During the first years of a child’s life, cognitive, social-emotional, and physical development are inextricably linked. Poor health in a very young child can have negative impacts on other areas of development. The Administration for Children and Families (ACF) considers health and safety practices as the foundation of quality early care and education settings, and includes immunization as a key component of its Caring for Our Children Basics guidelines .
Immunizations recommended by the U.S. Centers for Disease Control and Prevention (CDC) help protect infants and young children from 14 diseases, such as whooping cough, that can be very serious or even deadly. Institutional outbreaks of whooping cough, such as those in a daycare center or school, are common, taking place each year in many states. Measles outbreaks in childcare settings have also been documented.
“By keeping children healthy and decreasing the chances of outbreaks, immunizations can help early childhood programs create a safe environment for children,” said Dr. Nancy Messonnier, Director of CDC’s National Center for Immunization and Respiratory Diseases. “This not only applies to child care settings, but also to programs in home settings, where infants and young children be can be exposed to diseases through family and friends.”
Here are five ways that you can support on-time immunization of infants and young children in your early childhood program:
1. Ensure that families in your program are vaccinated according to CDC’s recommended schedule and meet your state’s child care vaccination requirements. Consult your state health department’s website to find a list of required vaccines. Find out if your state has an immunization registry. If it does, ask your state immunization program if early childhood administrators can use it to verify children’s vaccination status.
2. Ensure that your staff are vaccinated as well, so that they don’t pass along a disease to the children in your program. It’s especially important for them to be up to date on their pertussis, measles, and flu shots.
3. Promptly notify your state or local health department if any children in your program come down with a notifiable vaccine-preventable disease. Visit your health department’s website for a list of notifiable diseases in your state.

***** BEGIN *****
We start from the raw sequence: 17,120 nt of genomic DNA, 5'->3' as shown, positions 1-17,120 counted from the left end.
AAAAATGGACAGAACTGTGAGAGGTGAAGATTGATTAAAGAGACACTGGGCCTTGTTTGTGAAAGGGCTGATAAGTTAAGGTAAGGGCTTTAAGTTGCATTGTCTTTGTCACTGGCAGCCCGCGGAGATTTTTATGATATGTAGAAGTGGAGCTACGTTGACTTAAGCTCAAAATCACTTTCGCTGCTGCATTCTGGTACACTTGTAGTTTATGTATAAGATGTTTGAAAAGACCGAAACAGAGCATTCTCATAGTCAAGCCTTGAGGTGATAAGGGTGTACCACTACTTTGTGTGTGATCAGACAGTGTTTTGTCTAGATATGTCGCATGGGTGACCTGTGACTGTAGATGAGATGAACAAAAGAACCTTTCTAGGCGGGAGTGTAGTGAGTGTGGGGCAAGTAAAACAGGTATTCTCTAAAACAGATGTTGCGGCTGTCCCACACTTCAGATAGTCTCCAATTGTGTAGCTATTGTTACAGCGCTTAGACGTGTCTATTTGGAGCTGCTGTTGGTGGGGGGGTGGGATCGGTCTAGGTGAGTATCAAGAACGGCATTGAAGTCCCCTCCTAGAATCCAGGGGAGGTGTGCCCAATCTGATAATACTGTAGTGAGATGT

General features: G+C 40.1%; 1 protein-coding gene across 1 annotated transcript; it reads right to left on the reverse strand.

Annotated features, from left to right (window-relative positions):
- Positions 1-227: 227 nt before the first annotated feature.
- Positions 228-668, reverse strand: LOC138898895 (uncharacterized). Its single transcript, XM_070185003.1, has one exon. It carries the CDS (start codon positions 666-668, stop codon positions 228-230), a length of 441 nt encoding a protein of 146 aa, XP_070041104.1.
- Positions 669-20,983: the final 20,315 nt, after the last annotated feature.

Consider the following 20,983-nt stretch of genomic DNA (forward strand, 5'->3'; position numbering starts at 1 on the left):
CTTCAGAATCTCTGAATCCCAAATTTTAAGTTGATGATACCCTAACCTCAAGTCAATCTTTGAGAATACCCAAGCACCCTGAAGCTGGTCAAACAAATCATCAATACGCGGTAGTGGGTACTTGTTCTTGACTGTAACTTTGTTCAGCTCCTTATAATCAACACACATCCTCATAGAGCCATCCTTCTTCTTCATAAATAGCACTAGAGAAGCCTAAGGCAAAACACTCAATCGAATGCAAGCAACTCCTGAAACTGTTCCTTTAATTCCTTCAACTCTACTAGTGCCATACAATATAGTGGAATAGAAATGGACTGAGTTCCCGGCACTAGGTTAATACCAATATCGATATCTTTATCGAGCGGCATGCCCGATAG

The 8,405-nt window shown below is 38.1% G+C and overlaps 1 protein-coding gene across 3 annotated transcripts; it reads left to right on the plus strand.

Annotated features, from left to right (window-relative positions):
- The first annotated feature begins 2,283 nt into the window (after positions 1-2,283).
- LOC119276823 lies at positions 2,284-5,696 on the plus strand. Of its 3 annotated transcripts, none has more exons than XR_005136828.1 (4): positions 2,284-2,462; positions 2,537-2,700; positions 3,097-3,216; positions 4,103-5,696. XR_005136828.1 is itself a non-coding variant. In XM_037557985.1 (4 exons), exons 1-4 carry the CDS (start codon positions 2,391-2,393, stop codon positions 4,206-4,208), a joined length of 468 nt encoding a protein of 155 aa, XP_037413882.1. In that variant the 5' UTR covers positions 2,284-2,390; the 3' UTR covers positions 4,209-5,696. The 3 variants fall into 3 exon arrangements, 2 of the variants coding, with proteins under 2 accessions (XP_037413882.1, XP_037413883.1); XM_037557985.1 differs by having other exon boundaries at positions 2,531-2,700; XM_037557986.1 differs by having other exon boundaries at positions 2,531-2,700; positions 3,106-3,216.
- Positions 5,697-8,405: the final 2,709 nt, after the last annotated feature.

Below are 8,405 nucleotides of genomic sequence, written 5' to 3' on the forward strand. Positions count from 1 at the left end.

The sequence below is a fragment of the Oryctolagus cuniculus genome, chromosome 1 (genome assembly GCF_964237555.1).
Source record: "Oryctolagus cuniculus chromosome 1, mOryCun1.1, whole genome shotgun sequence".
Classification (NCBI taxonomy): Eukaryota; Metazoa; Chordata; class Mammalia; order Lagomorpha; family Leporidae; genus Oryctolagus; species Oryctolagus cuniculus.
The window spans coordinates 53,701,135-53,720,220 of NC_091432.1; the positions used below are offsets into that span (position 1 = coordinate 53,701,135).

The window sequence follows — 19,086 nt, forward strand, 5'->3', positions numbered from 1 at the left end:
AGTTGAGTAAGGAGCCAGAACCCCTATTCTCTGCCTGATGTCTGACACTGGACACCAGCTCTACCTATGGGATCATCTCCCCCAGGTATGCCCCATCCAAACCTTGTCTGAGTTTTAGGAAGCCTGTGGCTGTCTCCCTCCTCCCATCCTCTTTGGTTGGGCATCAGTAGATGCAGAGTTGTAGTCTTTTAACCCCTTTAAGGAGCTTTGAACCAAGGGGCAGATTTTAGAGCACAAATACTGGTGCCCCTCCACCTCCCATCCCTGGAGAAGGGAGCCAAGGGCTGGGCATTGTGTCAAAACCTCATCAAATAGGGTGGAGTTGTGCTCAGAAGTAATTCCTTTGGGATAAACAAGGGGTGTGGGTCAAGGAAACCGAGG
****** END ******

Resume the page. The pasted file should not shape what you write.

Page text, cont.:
4. Parents may seek the advice of early childhood program staff when it comes to health and safety issues, especially if their child does not have a regular primary care provider. Provide your program staff with basic information about the childhood immunization schedule and the benefits and risks of vaccination. Incorporate this information into your training for new hires and organize special professional development sessions for existing staff. CDC’s vaccine website for parents (https://www.cdc.gov/vaccines/parents) contains useful information for staff without medical training. (See the Resources section.) CDC also has a suite of materials for health care professionals, which can be accessed at https://www.cdc.gov/vaccines/conversations.
5. Educate families in your program about vaccine-preventable diseases and the importance of on-time immunization. There are many ways to do this. For example:
a. Post a link to CDC’s vaccine website for parents (https://www.cdc.gov/vaccines/parents) on your program website.
b. Post messages promoting immunization on your social media accounts. Visit https://go.usa.gov/xxT7R for sample Facebook posts and https://go.usa.gov/xxT7d for sample Twitter messages.
c. Order free copies of CDC’s Parents Guide to Immunizations and distribute them to parents in your program: https://www.cdc.gov/vaccines/parents/tools/parents-guide.
d. Print, and distribute copies of CDC’s Immunizations and Developmental Milestones Tracker: https://www.cdc.gov/vaccines/parents/downloads/milestones-tracker.pdf.
e. Print and distribute copies of CDC’s fact sheet “Infant Immunization FAQs”, which is available in English and Spanish: https://www.cdc.gov/vaccines/parents/parent-questions.html
f. If there is a disease that is of particular concern in your community, print and distribute CDC’s disease fact sheets (available in English and Spanish): https://www.cdc.gov/vaccines/parents/diseases
g. Print CDC immunization posters and display them in your facilities: https://www.cdc.gov/vaccines/events/niiw/promotional/print-materials/ads-posters.html#print-ads
h. Publish CDC’s drop-in articles for parents through in your newsletter or blog: https://www.cdc.gov/vaccines/events/niiw/media-tools.
Immunizations keep children healthy so that they can spend more time learning, growing, and socializing with peers. Early childhood programs have an important role to play in educating the parents of young children about the benefits of immunization and ensuring that children in their programs stay on schedule with their vaccines.
Ensuring Adequate Health Coverage for Infants and Toddlers. Zero to Three. Policy Resource. March 9, 2008. https://www.zerotothree.org/resources/442-ensuring-adequate-health-coverage-for-infants-and-toddlers
 Administration for Children and Families, U.S. Department of Health and Human Services. 2015. Caring for Our Children Basics. Health and Safety Foundations for Early Care and Education.